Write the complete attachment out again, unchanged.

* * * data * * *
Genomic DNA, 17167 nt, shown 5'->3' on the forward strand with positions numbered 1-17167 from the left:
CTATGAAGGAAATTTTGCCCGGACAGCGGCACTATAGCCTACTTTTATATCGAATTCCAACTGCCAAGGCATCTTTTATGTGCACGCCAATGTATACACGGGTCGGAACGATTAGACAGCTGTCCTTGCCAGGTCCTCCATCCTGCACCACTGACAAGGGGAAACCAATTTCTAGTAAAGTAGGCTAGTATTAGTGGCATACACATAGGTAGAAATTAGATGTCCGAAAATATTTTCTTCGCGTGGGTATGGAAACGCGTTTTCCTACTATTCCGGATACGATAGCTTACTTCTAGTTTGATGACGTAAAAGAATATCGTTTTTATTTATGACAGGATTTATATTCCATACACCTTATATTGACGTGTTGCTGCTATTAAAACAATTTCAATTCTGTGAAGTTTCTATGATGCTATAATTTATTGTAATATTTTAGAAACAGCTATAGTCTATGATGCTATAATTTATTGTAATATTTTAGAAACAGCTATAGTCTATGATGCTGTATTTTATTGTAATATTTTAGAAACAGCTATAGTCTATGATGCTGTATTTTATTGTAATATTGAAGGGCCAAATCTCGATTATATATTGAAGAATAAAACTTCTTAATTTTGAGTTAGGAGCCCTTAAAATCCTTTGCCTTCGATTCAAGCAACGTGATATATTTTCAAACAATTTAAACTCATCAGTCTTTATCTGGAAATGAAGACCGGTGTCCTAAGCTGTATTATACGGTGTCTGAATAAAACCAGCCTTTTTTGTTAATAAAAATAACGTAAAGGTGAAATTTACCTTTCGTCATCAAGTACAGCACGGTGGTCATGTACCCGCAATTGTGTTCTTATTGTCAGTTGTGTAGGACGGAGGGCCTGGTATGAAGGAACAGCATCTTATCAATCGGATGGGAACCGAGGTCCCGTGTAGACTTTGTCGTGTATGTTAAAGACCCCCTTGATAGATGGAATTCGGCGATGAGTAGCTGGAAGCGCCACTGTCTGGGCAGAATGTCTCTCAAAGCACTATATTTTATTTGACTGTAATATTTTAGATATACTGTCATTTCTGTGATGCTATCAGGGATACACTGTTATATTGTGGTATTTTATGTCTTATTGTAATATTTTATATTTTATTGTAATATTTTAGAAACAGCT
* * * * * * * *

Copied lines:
Genomic DNA, 17167 nt, shown 5'->3' on the forward strand with positions numbered 1-17167 from the left:
CTATGAAGGAAATTTTGCCCGGACAGCGGCACTATAGCCTACTTTTATATCGAATTCCAACTGCCAAGGCATCTTTTATGTGCACGCCAATGTATACACGGGTCGGAACGATTAGACAGCTGTCCTTGCCAGGTCCTCCATCCTGCACCACTGACAAGGGGAAACCAATTTCTAGTAAAGTAGGCTAGTATTAGTGGCATACACATAGGTAGAAATTAGATGTCCGAAAATATTTTCTTCGCGTGGGTATGGAAACGCGTTTTCCTACTATTCCGGATACGATAGCTTACTTCTAGTTTGATGACGTAAAAGAATATCGTTTTTATTTATGACAGGATTTATATTCCATACACCTTATATTGACGTGTTGCTGCTATTAAAACAATTTCAATTCTGTGAAGTTTCTATGATGCTATAATTTATTGTAATATTTTAGAAACAGCTATAGTCTATGATGCTATAATTTATTGTAATATTTTAGAAACAGCTATAGTCTATGATGCTGTATTTTATTGTAATATTTTAGAAACAGCTATAGTCTATGATGCTGTATTTTATTGTAATATTGAAGGGCCAAATCTCGATTATATATTGAAGAATAAAACTTCTTAATTTTGAGTTAGGAGCCCTTAAAATCCTTTGCCTTCGATTCAAGCAACGTGATATATTTTCAAACAATTTAAACTCATCAGTCTTTATCTGGAAATGAAGACCGGTGTCCTAAGCTGTATTATACGGTGTCTGAATAAAACCAGCCTTTTTTGTTAATAAAAATAACGTAAAGGTGAAATTTACCTTTCGTCATCAAGTACAGCACGGTGGTCATGTACCCGCAATTGTGTTCTTATTGTCAGTTGTGTAGGACGGAGGGCCTGGTATGAAGGAACAGCATCTTATCAATCGGATGGGAACCGAGGTCCCGTGTAGACTTTGTCGTGTATGTTAAAGACCCCCTTGATAGATGGAATTCGGCGATGAGTAGCTGGAAGCGCCACTGTCTGGGCAGAATGTCTCTCAAAGCACTATATTTTATTTGACTGTAATATTTTAGATATACTGTCATTTCTGTGATGCTATCAGGGATACACTGTTATATTGTGGTATTTTATGTCTTATTGTAATATTTTATATTTTATTGTAATATTTTAGAAACAGCT